“We want to see how methylation rates differ in offspring whose mothers were stressed during lactation and offspring whose mothers weren’t to see if they express stress-related genes differently,” Sells said.

Read the full story.


A woman behind a sewing machine.

Fashion and Function

Rachel Houle has packed a lot of experience into two years. After transferring to the University of Idaho in 2020 to study apparel, textiles and design, she took advantage of every opportunity, completing several internships, conducting an undergraduate research project and creating original designs.

Houle grew up in Horseshoe Bend, where she spent much of her time hiking and enjoying the outdoors. She developed a love for fashion after learning to sew when she was 8. A cousin working in the fashion industry opened her eyes to the types of careers available, and Houle saw an opportunity to combine her interests.

“I’ve always been into fashion and creating things since I was little,” Houle said. “I’ve also always had a love for the outdoors, growing up in Idaho and always being outdoors. Now I have a big passion for creating women’s outdoor apparel.”

Houle’s favorite part of apparel design is problem-solving — discovering the best way to meet consumer needs with a product. She hopes to address overconsumption in the fashion industry and conducted an undergraduate research project focused on that issue.

Houle surveyed and interviewed women around the United States to discover what they want in an outdoor jacket. She included a question about convertibility, such as zip-off sleeves and hoods, that would allow the garment to be used for multiple purposes.

She found that women wanted a jacket that was warm, durable and lightweight. The top three features they desired were pockets, warmth and a hood.

Read the full story.


Faces and Places

Emma Atchley received an honorary doctorate in agricultural sciences from the University of Idaho at the spring commencement ceremonies. Emma and her husband Clen own Flying A Ranch in Ashton, a diversified operation with cattle, seed potatoes, grain, canola and hay. Emma has served the agriculture industry through many roles and is also an advocate for higher education, serving on the Idaho State Board of Education for 12 years.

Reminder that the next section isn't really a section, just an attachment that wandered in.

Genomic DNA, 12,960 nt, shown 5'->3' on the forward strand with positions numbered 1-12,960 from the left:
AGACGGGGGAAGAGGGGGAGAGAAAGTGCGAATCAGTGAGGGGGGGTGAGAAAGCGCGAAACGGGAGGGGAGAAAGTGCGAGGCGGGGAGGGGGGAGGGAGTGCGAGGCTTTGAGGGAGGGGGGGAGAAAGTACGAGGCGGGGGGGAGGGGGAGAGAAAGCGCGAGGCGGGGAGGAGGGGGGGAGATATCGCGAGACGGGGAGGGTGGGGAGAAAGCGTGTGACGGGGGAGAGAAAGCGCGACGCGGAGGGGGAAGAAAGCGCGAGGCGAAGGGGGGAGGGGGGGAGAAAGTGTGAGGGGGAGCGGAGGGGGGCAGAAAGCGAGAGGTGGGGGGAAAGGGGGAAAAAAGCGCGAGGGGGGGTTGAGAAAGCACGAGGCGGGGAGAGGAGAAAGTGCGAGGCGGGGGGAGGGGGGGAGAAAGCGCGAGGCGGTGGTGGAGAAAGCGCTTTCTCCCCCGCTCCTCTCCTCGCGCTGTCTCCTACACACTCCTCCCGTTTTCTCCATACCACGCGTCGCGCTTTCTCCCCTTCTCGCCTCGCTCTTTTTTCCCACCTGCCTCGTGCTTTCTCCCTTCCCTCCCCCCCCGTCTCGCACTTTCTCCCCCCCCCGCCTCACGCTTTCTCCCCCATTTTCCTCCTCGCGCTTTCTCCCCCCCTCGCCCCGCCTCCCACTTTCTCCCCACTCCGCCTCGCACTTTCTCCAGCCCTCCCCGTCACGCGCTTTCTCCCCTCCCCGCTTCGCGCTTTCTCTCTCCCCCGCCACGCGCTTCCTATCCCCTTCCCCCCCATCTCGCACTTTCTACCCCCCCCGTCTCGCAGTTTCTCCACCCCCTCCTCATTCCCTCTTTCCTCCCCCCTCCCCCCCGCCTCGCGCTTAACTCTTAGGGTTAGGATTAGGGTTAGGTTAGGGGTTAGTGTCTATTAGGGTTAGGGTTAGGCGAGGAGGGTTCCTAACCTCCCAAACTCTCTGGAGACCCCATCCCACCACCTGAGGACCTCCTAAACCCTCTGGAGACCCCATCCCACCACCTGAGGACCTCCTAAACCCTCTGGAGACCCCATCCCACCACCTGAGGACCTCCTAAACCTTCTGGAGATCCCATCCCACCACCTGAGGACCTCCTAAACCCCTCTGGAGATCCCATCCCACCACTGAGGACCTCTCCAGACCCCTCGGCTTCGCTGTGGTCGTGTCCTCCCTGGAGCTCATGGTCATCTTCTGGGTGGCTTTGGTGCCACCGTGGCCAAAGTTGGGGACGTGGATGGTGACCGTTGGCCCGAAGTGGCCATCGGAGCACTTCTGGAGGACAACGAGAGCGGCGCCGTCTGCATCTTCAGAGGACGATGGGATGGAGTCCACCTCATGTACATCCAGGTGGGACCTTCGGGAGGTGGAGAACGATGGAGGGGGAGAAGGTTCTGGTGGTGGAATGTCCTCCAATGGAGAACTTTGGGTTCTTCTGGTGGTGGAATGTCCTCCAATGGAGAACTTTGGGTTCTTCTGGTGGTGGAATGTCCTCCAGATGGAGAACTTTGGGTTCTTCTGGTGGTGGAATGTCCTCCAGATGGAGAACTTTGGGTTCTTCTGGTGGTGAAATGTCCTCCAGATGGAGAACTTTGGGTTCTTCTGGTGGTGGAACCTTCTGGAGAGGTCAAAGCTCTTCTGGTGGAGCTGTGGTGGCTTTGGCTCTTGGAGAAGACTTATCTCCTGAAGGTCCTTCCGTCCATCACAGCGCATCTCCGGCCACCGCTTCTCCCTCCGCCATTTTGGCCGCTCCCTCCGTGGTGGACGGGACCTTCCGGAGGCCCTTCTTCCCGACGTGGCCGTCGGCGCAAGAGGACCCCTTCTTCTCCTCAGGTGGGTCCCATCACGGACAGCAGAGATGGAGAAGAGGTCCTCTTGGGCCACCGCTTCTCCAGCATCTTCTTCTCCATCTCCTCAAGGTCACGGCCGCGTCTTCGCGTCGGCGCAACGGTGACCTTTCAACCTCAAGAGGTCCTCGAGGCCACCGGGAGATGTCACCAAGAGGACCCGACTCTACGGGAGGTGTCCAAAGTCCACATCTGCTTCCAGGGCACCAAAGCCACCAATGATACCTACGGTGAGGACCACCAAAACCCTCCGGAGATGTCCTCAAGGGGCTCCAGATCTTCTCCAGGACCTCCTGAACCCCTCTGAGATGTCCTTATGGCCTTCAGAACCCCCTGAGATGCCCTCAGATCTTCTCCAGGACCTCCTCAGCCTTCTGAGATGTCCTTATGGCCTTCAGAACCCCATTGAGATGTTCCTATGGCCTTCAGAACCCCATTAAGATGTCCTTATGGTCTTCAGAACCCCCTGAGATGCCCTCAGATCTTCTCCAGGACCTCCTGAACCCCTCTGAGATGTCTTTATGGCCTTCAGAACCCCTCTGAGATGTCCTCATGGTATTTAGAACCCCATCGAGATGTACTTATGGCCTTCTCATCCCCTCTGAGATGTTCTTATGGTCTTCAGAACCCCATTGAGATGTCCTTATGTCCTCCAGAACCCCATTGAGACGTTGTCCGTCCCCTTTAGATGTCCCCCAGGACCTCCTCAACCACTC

Erin Chapman, associate professor in the Margaret Ritchie School of Family and Consumer Sciences, was elected vice chair of Faculty Senate. Other CALS faculty participating in Faculty Senate include Amin Ahmadzadeh, Department of Animal, Veterinary and Food Sciences; Arash Rashed, Department of Entomology, Plant Pathology and Nematology; and Mark Schwarzlaender, Department of Entomology, Plant Pathology and Nematology.

Students in AVS 363 (Animal Products for Human Consumption) wrapped up the semester with Brisket Day, where they were able to sample beef brisket prepared by assistant professor Phil Bass, as well as beef steaks donated by Sysco. Chefs Dane Rice and Douglas Renggli taught the students how to cook the perfect steak and answered questions about food preparation and the chef experience.

Emma Atchley receiving a degree at graduation.
Erin Chapman
Erin Chapman
Four men standing in a line next to each other.

UI Extension Director Barbara Petty was awarded the Distinguished Service Award from Northwest University where she has served on the board of directors since 2007. She was also recently re-elected to serve a third four-year term as chair of the board.

Alexis Biasotti and Logan Pomi, students in the Department of Animal, Veterinary and Food Science, recently won California FFA Proficiency Awards. Alexis won in agricultural processing for her product, Heavens Halo Swine Conditioner that is used to increase and strengthen skin and hair qualities for the show ring. Logan won in beef production entrepreneurship.

Paul Lewin, UI Extension specialist and director of the Rural Studies Program, received the 2022 Breaking Barriers in Research Award from Oregon State University. This award honors a member of the OSU community whose innovative research challenges and expands knowledge and/or advances gender equity. Paul has a courtesy appointment with the OSU College of Education.

Barbara Petty
Barbara Petty
Alexis Biasotti and Logan Pomi
Alexis Biasotti and Logan Pomi
Paul Lewin
Paul Lewin

Nora Olsen, professor and Extension potato specialist with the Department of Plant Sciences, will be giving the presentation, “Storage — A North American Perspective,” on June 1 during the World Potato Congress in Dublin, Ireland. Five other CALS researchers, Katie Malek, Phillip Wharton, Erik Wenninger, Alan Malek and Gustavo Teixeira, will be presenting research posters at the event.

Nick Mannino, an undergraduate studying food science, received a $1,500 scholarship from the National Institute for Food Technologists Feeding Tomorrow Fund.

Nora Olsen
Nora Olsen
Nick Mannino
Nick Mannino

Events

Feedback or suggestions? Please pass them along through calsnews@uidaho.edu

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Contact

College of Agricultural & Life Sciences

Physical Address:
E. J. Iddings Agricultural Science Laboratory, Room 52
606 S Rayburn St

Mailing Address:
875 Perimeter Drive MS 2331
Moscow, ID 83844-2331

Phone: 208-885-6681

Fax: 208-885-6654

Email: ag@uidaho.edu

Location